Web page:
By definition, the word volunteer implies that you are doing something for free and are not paid for the work you provide. Dictionary.com defines a volunteer as:
a person who performs a service willingly and without pay.
As a Peace Corps volunteer, I am prohibited from accepting money for any services that I provide, but it would not be true to say that I work for free.
While I don’t receive a salary, my basic needs are met. I am provided with a house and enough money to buy food and other necessities. The stipend I receive is supposed to allow me to live at approximately the same level as a typical Host Country National and I live comfortably, though certainly not at the level to which most Americans are accustomed.
Since I just finished doing my taxes and since I’m often asked “How much money to you get?”, I thought I would detail exactly what I do get. I’ve converted all amounts to US Dollars.
In Tonga, each organization that hosts a Peace Corps volunteer is responsible for providing a house for that volunteer. The house must have locking doors and windows, a bed, a table with at least two chairs and fresh water must be available within a reasonable distance of the house.
Sometimes, this means the volunteer will live on a school campus or in a house owned by the organization or by someone who works for the organization. In my case, my organization, The Tonga Development Bank, pays to rent a house for me. (And by Peace Corps standards, I have a really nice house). The bank pays my landlord $177 per month for my house. Since December, the bank also is paying $97.00 a month for my utilities. Previously, I was paying those bills myself. That means the bank pays about $3200 dollars a year to have me work for them.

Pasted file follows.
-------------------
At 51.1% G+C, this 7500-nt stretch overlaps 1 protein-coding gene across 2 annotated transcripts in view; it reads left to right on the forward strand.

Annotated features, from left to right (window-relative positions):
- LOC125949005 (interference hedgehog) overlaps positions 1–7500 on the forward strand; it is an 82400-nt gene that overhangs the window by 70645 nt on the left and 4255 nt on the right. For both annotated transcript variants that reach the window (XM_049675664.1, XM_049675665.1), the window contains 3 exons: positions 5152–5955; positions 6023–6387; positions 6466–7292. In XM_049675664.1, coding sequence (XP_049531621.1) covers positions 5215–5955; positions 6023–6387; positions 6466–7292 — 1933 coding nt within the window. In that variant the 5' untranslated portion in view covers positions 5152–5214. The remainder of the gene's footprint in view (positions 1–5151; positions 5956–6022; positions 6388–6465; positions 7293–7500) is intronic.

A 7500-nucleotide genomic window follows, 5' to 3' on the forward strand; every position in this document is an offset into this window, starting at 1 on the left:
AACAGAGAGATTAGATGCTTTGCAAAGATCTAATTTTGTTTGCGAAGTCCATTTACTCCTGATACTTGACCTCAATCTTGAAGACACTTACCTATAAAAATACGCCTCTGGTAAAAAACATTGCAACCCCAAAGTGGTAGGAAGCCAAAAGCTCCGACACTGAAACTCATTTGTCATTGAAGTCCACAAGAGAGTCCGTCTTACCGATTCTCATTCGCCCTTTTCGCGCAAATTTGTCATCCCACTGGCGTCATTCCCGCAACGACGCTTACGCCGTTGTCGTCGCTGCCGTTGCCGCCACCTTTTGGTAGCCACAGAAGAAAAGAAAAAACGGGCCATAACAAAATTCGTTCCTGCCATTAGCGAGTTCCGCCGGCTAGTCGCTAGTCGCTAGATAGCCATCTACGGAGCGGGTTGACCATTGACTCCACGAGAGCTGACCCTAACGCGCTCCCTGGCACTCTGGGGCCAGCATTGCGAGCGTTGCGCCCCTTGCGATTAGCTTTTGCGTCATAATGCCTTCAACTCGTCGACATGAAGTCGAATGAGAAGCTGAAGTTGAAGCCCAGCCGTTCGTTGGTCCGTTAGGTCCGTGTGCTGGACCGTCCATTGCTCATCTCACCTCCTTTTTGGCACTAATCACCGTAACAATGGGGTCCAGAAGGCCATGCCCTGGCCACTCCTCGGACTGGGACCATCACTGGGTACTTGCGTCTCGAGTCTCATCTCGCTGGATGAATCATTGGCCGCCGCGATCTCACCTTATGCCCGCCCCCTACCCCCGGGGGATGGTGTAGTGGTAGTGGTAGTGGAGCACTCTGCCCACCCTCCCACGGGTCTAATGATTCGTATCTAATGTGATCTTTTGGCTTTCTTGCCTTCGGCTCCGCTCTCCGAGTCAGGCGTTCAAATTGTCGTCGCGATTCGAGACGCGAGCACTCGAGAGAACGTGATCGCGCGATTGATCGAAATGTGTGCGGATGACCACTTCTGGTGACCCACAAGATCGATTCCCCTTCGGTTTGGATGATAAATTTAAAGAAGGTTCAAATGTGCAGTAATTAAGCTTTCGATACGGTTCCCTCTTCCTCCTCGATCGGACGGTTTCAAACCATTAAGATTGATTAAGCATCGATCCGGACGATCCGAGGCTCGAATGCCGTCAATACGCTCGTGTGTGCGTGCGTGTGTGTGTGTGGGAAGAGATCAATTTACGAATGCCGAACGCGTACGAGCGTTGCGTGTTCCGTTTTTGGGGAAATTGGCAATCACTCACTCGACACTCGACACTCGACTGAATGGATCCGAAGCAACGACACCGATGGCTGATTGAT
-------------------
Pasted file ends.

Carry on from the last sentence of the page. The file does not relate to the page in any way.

In addition to having my housing provided, Peace Corps pays me a monthly stipend of $310 to cover all of my expenses. That works out to just over $10 a day for all my food and expenses. If you are counting, that means I get about $3700 dollars a year from the US Government for my volunteer service. That total also includes $24.00 a month that is classified as a vacation leave allowance. We get $12.00 a day for each of the 24 days of vacation we are allowed each year. That amount is fixed by Peace Corps headquarters for all volunteers worldwide. The amount of the stipend varies in each Peace Corps country.
The vacation leave allowance and a portion of our stipend are considered taxable income. For all of 2008, my taxable income for my work as a volunteer was about $800.
For each month you serve as a volunteer, you also earn $225.00 that is held by Peace Corps and then paid to you in a lump sum when you complete your service. This amount is 100% taxable. In 2008, just like every other Peace Corps volunteer in the World, I earned a readjustment allowance of $2700..
The Bottom Line
I had earned taxable income of approximately $3500 from Peace Corps in 2008. And this year it came with an extra surprise. Since I was not eligible for the Stimulus Program last year when I was still working for a good portion of the year, I found out I can get it this year. That means I’ll be getting a tax credit of $300.00.
Since I’ve been in Tonga, I’ve been able to live on my stipend. I have not tapped into any money from home to use in Tonga, even though I have ordered a few things and had them shipped to me. And certainly my stipend didn’t pay for my trip to the USA at Christmas.
Vava’u, the island where I live in the most expensive in all of Tonga. We pay more for everything here than anywhere else in Tonga. To be fair, we also don’t have the same choices or temptations as the volunteers on the main island. But part of being a volunteer is living with and like the Tongans. That means if you don’t have something or you can’t afford something, you just do without it.
Peace Corps Volunteers meet the King
Six Peace Corps volunteers who live on the main island of Tongatapu had a chance to meet and talk with the King of Tonga this week. You might think that in a country the size of Tonga, that would not be uncommon. However, the King is well “King” and he can pretty much pick and choose with whom he wants to visit.
The occasion was a visit by the new US Ambassador to Fiji, who is also responsible for Tonga. My friend Scot was one of the volunteers who got invited to meet the King and I encourage you to read the description of the visit that he has posted on his blog:
The King, George Tupou V, is wearing the light colored gray pants and black vest. Scot is pictured on the far left in the red tie. The other volunteers in the photo are Carol, who is next to Scot, Bethany is to the right of the King and Emily is over the King’s left shoulder. Heather and Blake are on the far right of the photo.